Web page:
Printwear

January '19

For the Business of Apparel Decorating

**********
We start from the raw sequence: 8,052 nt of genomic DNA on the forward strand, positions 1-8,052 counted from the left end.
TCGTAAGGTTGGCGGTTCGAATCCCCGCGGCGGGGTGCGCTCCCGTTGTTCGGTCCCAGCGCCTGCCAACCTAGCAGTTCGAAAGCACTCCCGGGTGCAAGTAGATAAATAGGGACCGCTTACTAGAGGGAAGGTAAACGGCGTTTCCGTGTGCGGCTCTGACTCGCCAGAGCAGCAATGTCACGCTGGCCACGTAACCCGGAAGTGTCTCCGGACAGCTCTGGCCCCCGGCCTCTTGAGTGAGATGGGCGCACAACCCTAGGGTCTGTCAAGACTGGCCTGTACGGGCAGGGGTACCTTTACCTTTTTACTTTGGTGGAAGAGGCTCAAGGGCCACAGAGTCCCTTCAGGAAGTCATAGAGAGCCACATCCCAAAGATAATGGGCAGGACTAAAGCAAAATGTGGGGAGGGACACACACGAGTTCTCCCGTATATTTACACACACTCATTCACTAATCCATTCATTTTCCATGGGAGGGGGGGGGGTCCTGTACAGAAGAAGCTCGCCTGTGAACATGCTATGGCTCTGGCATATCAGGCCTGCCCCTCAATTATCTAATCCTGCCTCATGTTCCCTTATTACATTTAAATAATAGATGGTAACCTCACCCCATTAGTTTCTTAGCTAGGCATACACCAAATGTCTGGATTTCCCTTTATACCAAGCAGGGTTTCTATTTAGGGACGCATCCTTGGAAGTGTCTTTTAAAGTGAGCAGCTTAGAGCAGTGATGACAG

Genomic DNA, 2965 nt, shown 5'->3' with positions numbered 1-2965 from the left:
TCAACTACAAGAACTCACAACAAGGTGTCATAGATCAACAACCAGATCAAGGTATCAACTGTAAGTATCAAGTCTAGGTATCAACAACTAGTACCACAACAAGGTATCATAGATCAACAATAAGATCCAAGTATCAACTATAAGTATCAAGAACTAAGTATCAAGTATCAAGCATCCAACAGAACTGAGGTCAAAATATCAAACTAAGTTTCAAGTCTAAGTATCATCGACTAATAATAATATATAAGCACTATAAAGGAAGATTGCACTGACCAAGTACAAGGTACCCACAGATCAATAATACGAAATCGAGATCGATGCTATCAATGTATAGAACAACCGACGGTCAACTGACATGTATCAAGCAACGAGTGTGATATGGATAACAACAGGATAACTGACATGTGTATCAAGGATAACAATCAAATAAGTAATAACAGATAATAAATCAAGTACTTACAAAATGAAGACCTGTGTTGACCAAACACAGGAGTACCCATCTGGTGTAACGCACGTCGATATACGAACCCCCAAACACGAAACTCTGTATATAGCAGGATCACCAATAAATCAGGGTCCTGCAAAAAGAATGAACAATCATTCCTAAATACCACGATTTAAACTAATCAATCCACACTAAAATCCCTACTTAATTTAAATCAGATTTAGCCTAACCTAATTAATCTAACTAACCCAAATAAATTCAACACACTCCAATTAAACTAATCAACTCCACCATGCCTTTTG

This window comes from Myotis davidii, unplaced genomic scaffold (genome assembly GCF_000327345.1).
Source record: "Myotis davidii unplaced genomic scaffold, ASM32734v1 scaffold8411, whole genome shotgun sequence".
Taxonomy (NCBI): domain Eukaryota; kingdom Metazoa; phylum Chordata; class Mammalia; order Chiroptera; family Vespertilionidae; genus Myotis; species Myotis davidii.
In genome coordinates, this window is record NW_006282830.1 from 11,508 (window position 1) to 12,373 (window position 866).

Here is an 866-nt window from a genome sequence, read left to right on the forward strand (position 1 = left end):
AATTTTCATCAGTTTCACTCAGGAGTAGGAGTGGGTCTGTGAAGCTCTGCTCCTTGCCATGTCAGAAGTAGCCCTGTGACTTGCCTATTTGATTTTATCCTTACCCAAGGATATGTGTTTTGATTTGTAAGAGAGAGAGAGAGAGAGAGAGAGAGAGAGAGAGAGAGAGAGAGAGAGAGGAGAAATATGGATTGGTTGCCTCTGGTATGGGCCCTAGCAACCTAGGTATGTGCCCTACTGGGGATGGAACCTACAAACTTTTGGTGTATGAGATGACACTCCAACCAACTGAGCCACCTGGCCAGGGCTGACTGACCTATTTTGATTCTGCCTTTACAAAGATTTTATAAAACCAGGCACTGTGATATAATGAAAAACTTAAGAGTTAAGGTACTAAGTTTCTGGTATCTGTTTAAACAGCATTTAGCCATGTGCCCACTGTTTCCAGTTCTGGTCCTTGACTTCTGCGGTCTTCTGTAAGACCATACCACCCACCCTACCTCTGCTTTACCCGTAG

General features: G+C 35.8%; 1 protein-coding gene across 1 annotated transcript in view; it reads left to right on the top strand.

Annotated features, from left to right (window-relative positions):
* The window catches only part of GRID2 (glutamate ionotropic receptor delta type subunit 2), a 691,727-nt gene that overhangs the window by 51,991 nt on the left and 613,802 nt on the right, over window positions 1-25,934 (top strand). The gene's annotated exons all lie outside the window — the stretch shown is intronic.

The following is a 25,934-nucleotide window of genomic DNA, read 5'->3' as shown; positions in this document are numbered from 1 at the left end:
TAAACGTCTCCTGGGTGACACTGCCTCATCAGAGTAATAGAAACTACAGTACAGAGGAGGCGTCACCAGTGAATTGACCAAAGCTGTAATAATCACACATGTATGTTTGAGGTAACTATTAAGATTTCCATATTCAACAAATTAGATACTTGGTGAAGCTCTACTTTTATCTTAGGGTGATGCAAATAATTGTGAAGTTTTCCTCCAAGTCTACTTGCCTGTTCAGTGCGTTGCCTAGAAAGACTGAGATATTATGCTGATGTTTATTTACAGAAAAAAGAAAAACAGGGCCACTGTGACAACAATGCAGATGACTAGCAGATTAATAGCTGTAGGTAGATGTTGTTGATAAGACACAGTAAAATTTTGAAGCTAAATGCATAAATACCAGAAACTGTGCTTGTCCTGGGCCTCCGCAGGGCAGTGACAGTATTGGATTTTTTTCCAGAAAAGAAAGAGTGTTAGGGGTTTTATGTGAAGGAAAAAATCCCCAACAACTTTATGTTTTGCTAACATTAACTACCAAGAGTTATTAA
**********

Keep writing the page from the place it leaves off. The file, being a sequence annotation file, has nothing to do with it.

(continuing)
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7 8 P R I N T W E A R J A N U A R Y 2 0 1 9 higher selling price as they are considered to be of greater value than a white shirt. Af- ter all, who wants just white shirts? Retail loves color. Light blue, yellow, light green, gray, tan, light pink, and other shades can all deliver a "retail ready" product. For peo- ple who want to make apparel a significant part of their sublimation business, printing on "colored garments" changes the calcu- lus of their market opportunity. An important consideration when select- ing a colored polyester shirt is its colorfast- ness while on the heat press. Unfortunate- ly, the color of some polyester fabrics will fade when exposed to the temperature(s) needed for sublimation leaving an unsight- ly faded rectangle where the press's platen made contact with the fabric. MATCHING COLORS USING COLOR CHARTS For accurate color matching, I suggest printing and pressing a color chart onto a variety of colored shirts. By doing so, you'll be able to easily see and compare the effect each shirt's color has on the chart's colors. You can request the color chart I use by emailing me at dgross@conde.com. PREVENTING TRANSFER CREASES When pressing shirts, it is easy to leave un- sightly transfer creases and marks that will not come out. To prevent these creases/ marks, place a foam pad under the shirt, cut it so that it is slightly smaller than the transfer, deckle the edge of the transfer paper by tearing each side of the paper creating a rough edge, and then press with just enough pressure to slightly compress the pad. STEPPING OUT OF YOUR COMFORT ZONE It may have taken many years and been a result of growing competition, but Ford did start making cars in a variety of colors. Now it's time for you to introduce your clients to a variety of colored, sublimatable shirts. PW David Gross is the president of Condé Systems, Inc. For more than 25 years he has developed and built the Mobile, Alabama based company into the premier source for printers, substrates, and consumables serving the graphic art, photography, prepress, and desktop publishing industries. SUBLIMATING COLORS continued from page 71 Left: The color of some polyester fabrics will fade when exposed to the temperature(s) needed for sublimation leaving an unsightly faded rectangle where the press's plat- en made contact with the fabric, so always check with suppliers before pressing. Below: For accurate color matching, try printing and pressing a color chart onto a variety of colored shirts to easily see and compare the effect of each shirt.

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